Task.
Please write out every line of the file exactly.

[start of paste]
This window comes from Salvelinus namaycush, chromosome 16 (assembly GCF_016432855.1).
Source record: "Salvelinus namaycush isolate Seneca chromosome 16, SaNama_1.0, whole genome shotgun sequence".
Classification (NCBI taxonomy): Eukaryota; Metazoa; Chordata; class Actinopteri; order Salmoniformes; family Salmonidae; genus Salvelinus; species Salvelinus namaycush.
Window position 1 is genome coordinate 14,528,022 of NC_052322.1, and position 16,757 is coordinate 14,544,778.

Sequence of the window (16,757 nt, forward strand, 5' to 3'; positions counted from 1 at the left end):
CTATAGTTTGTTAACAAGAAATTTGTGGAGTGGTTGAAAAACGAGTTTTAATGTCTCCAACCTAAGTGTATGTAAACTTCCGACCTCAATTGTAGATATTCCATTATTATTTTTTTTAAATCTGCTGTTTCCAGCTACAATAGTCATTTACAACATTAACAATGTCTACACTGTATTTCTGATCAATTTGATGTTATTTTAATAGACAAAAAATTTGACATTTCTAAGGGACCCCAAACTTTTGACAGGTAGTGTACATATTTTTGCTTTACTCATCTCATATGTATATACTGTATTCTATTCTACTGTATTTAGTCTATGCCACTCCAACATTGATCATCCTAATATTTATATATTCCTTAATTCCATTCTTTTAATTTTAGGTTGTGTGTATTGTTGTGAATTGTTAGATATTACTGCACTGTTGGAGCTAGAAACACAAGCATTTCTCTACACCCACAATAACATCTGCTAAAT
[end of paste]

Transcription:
This window comes from Salvelinus namaycush, chromosome 16 (assembly GCF_016432855.1).
Source record: "Salvelinus namaycush isolate Seneca chromosome 16, SaNama_1.0, whole genome shotgun sequence".
Classification (NCBI taxonomy): Eukaryota; Metazoa; Chordata; class Actinopteri; order Salmoniformes; family Salmonidae; genus Salvelinus; species Salvelinus namaycush.
Window position 1 is genome coordinate 14,528,022 of NC_052322.1, and position 16,757 is coordinate 14,544,778.

Sequence of the window (16,757 nt, forward strand, 5' to 3'; positions counted from 1 at the left end):
CTATAGTTTGTTAACAAGAAATTTGTGGAGTGGTTGAAAAACGAGTTTTAATGTCTCCAACCTAAGTGTATGTAAACTTCCGACCTCAATTGTAGATATTCCATTATTATTTTTTTTAAATCTGCTGTTTCCAGCTACAATAGTCATTTACAACATTAACAATGTCTACACTGTATTTCTGATCAATTTGATGTTATTTTAATAGACAAAAAATTTGACATTTCTAAGGGACCCCAAACTTTTGACAGGTAGTGTACATATTTTTGCTTTACTCATCTCATATGTATATACTGTATTCTATTCTACTGTATTTAGTCTATGCCACTCCAACATTGATCATCCTAATATTTATATATTCCTTAATTCCATTCTTTTAATTTTAGGTTGTGTGTATTGTTGTGAATTGTTAGATATTACTGCACTGTTGGAGCTAGAAACACAAGCATTTCTCTACACCCACAATAACATCTGCTAAAT